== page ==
Therapy Dogs Provide Comfort and Help to Patients and Others

Therapy dogs are used in all kinds of situations where people are uncomfortable, in pain, frightened, or just unresponsive. The healing power of pets has been harnessed to provide comfort in hospitals, nursing homes, courts, schools, even hospice situations, where the dogs provide emotional support not only to the patients, but to their families. The dogs and their handlers who form the therapy dog teams give unconditional love, boost self-esteem, and relieve loneliness and boredom.

austin cane BRIDGEHAMPTON, NYJune Golden has seen it happen. Golden, founder of Bright and Beautiful Therapy Dogs Inc., a nationwide organization based in Morris Plains, NJ, has seen dogs work their calming magic on children going through chemotherapy in the hospital, patients in nursing homes, people in psychiatric wards, women in battered women’s shelters, people grieving at funeral homes. They all respond to the loving, friendly, accepting presence of therapy dogs and their handlers. Studies have shown that therapy dogs can lower blood pressure and slow down heart rate, allowing people to relax in uncomfortable situations.

“Remember when you were nervous about reading out loud in grammar school?” asks Golden. “We have dog teams that go into schools to help kids who are self-conscious about their reading. Dogs don’t care! They love it and it instills confidence in the children. It’s a wonderful thing.”

Bright & Beautiful is now teaming with Tails of Hope Foundation and helping its Youth Ambassador K9 Career Program (YAP™) to offer presentations introducing the concept of therapy dogs to young people. Therapy dogs are just one of the possible career and volunteer opportunities with working dogs that are being presented by YAP.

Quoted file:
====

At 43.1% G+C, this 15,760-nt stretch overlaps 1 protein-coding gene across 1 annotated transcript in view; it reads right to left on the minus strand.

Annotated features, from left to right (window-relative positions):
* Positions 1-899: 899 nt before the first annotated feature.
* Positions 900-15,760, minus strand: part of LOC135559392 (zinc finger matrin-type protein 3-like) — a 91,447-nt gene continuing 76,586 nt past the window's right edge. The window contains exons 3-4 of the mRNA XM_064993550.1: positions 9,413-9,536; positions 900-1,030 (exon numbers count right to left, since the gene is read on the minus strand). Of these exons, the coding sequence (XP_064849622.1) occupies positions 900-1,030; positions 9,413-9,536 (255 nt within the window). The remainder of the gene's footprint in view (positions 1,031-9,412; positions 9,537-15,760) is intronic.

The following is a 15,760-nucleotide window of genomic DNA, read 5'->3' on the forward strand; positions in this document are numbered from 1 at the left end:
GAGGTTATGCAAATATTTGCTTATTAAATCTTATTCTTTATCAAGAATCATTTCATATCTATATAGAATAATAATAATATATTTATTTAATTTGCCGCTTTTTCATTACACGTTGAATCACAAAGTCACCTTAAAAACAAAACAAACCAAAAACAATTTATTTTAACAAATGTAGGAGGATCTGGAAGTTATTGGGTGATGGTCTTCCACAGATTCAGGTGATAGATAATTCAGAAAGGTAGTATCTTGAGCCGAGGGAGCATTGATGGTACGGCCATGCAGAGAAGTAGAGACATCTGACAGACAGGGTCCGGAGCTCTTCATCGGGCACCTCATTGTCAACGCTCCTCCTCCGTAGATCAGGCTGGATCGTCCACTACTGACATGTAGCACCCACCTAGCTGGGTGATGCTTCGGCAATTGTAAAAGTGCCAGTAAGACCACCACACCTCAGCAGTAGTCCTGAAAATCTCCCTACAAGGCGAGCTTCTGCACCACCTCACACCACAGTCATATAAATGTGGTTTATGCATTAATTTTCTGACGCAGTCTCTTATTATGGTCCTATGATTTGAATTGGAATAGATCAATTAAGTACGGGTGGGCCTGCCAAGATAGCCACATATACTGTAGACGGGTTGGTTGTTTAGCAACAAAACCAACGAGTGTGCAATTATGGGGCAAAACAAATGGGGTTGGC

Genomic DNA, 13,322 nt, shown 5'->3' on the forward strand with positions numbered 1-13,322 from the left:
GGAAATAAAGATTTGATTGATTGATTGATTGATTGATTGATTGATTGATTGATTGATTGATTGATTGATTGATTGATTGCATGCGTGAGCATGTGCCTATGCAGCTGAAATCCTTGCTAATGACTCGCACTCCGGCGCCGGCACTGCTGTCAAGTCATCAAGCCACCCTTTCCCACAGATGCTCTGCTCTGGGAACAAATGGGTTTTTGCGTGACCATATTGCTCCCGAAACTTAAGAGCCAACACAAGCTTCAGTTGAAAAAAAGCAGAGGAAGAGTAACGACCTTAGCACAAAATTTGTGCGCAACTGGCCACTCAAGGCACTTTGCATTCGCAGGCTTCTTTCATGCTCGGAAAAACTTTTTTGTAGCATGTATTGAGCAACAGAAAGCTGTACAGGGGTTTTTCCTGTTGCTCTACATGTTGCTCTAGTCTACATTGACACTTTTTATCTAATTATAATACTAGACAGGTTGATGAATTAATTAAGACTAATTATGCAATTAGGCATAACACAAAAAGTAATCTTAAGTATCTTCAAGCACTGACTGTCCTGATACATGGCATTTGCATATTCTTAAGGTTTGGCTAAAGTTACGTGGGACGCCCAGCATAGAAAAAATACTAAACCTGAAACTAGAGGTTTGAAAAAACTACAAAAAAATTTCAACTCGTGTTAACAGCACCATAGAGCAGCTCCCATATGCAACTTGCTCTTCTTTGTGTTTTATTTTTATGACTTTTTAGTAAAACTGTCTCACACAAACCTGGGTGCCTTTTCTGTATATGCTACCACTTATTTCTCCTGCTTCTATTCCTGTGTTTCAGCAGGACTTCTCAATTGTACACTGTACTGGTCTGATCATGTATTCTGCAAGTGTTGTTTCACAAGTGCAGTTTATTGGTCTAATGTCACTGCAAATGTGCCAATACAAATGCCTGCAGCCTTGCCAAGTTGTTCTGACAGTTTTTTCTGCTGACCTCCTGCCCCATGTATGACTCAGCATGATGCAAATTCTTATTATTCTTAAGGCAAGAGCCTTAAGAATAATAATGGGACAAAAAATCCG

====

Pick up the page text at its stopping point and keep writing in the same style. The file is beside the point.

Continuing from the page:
Golden’s organization, which she founded in 1999, is entirely made up volunteers. Dogs and handlers must pass a test to be certified, showing that they are calm and not aggressive and that they can follow their handlers’ wishes, and then the teams are matched with locations to visit. Bright and Beautiful has divisions in states across the country. The Connecticut chapter is currently working on getting regular visits set up in Newtown, CT, using local therapy dogs to help the whole community.

Children are often the focus of the therapy dog teams’ work. Bright and Beautiful dogs work in pediatric wards, schools, Boy and Girl Scout troops, and library programs. “We go into psychiatric wards where we sometimes encounter children,” according to Golden, “And often the children haven’t really spoken to anyone in months. But they’ll sit there and talk to the dog. They’ll have a whole conversation with them!”

Bright and Beautiful has no age limit for its handlers; the only requirement is that a handler who’s 14 or under have a guardian accompany him or her, usually getting certified alongside the youngster and dog. “There are a lot of children who do this as their bar/bat mitzvah project because they want to do community service work,” reports Golden.

One place where therapy dog teams are increasingly called to help children is in court. Courts with therapy dog programs allow abused children to spend time with the dogs before testifying against their abusers. The comfort and confidence gained allows these young victims to find the strength to face a difficult experience.

For more information on Bright & Beautiful Therapy Dogs, contact June Golden at 888-738-5770, or visit www.golden-dogs.org.

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